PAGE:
November 22, 2017

Food & Watch Watch Wants USDA to Halt Chinese Chicken

In late June, the first shipment of processed chicken from China arrived in the U.S. Wenonah Hauter, executive director of Food & Water Watch, issued a statement about this event.

Chinese cooked chicken

In 2014, China completed the paperwork to certify four of its poultry processing plants so they can export these items to the U.S. The raw poultry must come from “approved sources,” but food safety advocates are not convinced. The USDA has not disclosed where the raw poultry comes from. And the chicken will not be labeled, so consumers won’t know if they are buying products from China.

Food safety problems in China have been rampant. A scandal where companies added melamine to milk to hide dilution sickened more than 300,000 babies. Jerky pet treats imported from China have sickened and killed thousands of pets in the U.S. And the USDA recently proposed to amend the poultry product regulations for China to let them export chickens that have been slaughtered in the People’s Republic of China.

Hauter said, “Regardless of where the chickens were raised, U.S. consumers need to be concerned about chicken products processed in China for several reasons: There will be no USDA inspector stationed in Chinese poultry processing facilities to verify that the products are actually coming from ‘approved’ sources, China’s food safety system is still riddled with serious deficiencies, and because the poultry is processed, no Country of Origin label is required, leaving U.S. consumers in the dark about where their food comes from.”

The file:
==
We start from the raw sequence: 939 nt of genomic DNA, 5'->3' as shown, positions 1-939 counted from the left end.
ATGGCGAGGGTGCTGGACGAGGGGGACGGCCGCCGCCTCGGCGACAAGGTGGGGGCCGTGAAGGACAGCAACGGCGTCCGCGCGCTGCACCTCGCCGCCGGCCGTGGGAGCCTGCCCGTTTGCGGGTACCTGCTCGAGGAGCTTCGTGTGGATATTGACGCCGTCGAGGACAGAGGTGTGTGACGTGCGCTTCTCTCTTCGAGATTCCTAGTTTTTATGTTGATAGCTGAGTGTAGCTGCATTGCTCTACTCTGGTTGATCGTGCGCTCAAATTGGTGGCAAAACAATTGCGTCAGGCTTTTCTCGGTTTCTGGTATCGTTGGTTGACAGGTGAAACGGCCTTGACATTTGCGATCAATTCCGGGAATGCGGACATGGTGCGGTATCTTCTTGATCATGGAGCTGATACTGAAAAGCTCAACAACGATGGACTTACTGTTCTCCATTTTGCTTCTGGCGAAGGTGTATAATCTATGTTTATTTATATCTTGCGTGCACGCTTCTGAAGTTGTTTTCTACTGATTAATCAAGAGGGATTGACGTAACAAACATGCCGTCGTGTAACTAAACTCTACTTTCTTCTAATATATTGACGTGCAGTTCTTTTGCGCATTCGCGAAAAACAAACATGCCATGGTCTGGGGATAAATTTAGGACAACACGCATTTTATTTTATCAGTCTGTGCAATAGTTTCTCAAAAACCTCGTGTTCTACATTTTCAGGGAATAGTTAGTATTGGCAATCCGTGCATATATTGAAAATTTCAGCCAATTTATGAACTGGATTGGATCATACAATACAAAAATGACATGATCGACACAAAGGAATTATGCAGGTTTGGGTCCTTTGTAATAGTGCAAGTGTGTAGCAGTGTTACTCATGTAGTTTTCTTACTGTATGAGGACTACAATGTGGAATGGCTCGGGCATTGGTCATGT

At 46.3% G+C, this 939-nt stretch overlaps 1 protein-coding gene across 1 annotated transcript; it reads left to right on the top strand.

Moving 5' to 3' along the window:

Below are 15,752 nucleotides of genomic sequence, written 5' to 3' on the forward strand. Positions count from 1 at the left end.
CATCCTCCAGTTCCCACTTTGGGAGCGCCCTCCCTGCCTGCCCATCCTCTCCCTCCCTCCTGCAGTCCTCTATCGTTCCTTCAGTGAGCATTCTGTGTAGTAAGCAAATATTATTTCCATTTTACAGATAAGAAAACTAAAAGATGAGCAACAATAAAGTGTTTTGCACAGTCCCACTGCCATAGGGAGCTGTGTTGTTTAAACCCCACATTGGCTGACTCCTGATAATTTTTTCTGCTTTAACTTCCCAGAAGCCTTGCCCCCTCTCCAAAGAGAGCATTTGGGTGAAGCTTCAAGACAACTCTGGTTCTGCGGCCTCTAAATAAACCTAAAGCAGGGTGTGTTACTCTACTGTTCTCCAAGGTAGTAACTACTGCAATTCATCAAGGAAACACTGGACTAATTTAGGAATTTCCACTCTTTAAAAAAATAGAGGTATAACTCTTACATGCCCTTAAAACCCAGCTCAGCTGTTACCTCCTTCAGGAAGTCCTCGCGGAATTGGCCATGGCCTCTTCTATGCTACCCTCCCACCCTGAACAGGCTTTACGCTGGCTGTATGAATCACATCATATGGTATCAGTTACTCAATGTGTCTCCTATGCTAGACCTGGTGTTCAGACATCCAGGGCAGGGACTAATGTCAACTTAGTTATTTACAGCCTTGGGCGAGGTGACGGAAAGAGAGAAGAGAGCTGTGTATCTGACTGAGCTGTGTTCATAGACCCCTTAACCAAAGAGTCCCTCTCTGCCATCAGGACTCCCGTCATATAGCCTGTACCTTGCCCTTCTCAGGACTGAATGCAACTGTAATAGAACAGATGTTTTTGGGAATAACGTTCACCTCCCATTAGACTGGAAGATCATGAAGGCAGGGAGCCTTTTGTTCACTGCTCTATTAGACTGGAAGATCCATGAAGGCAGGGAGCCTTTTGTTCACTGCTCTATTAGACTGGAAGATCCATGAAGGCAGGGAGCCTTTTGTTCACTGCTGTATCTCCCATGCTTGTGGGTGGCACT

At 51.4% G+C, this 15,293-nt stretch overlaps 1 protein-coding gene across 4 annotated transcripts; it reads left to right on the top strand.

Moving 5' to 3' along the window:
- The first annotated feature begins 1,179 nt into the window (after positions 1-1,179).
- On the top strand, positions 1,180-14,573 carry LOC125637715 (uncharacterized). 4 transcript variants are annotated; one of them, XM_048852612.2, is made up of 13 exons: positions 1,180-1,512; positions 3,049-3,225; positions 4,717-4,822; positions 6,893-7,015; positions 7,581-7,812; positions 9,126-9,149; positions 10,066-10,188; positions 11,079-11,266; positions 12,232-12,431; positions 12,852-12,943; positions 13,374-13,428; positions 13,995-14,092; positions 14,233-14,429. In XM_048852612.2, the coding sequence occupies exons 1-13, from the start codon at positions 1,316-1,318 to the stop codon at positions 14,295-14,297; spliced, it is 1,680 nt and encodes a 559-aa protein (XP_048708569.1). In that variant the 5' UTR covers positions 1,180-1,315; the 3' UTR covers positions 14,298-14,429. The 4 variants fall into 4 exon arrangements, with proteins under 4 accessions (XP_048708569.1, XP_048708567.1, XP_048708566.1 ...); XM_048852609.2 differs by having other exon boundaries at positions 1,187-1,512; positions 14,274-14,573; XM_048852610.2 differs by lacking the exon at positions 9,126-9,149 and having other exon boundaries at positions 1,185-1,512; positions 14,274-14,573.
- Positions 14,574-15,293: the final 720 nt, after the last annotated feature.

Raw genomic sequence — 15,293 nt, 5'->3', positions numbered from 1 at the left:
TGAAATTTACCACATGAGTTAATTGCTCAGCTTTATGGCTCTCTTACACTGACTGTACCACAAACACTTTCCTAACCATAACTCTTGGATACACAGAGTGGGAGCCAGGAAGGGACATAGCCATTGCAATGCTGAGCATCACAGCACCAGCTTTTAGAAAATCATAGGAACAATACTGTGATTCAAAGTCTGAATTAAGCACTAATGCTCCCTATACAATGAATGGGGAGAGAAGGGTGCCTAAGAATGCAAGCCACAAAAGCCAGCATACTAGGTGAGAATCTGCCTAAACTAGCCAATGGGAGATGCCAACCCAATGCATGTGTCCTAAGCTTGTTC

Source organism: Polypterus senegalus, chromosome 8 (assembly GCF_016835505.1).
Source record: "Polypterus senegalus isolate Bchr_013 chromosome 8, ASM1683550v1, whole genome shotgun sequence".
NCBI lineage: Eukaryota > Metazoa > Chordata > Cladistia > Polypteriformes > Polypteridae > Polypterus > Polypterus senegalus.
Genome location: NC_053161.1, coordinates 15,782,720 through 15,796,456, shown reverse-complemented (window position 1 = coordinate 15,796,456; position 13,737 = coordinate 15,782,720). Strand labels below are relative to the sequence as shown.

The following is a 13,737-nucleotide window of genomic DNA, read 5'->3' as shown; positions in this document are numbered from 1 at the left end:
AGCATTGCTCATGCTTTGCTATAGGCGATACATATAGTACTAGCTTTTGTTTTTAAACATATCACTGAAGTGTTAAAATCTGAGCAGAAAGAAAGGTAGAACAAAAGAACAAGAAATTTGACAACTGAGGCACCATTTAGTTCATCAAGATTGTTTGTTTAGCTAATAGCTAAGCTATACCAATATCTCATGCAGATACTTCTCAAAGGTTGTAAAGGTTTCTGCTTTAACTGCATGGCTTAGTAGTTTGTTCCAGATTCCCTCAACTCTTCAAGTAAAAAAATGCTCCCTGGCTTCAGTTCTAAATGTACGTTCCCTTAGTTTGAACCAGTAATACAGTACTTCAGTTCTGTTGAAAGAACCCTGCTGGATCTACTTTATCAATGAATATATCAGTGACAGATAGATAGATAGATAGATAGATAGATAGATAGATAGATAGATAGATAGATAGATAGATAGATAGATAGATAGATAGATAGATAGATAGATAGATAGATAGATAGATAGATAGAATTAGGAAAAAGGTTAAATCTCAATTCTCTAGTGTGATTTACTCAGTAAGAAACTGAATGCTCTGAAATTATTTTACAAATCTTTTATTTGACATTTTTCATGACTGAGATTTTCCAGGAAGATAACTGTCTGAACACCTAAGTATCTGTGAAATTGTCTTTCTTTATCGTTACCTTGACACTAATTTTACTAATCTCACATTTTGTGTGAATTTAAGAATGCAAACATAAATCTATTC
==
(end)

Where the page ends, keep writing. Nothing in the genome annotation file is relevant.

Last year, Hauter released a statement saying that, “The PRC is still suffering repercussions from the melamine contamination of dairy products in 2008 that killed 6 infants and hospitalized 300,000 consumers. Recently, employees of the U.S.-based meat processing company OSI, which operates plants in the PRC, were charged with selling adulterated poultry meat to Chinese restaurants, including KFC and MacDonald’s. And let’s not forget the hundreds of dogs that have died from eating poultry jerky treats imported from the PRC.”

The USDA is going to conduct “intensified inspections” of these imports from China at ports of entry, which “indicates that the agency knows that the food safety system in China is not adequate to provide the protection U.S. consumers deserve,” according to Hauter. She added, “In light of the recent move to close the U.S. market to imports from Brazil because of systemic problems in that country’s meat inspection system, it seems foolish to start importing processed chicken products from a country with serious food safety problems and a weak inspection system. We urge Secretary Perdue and USDA to withdraw the proposed rule to allow China to export its own poultry to the U.S.”

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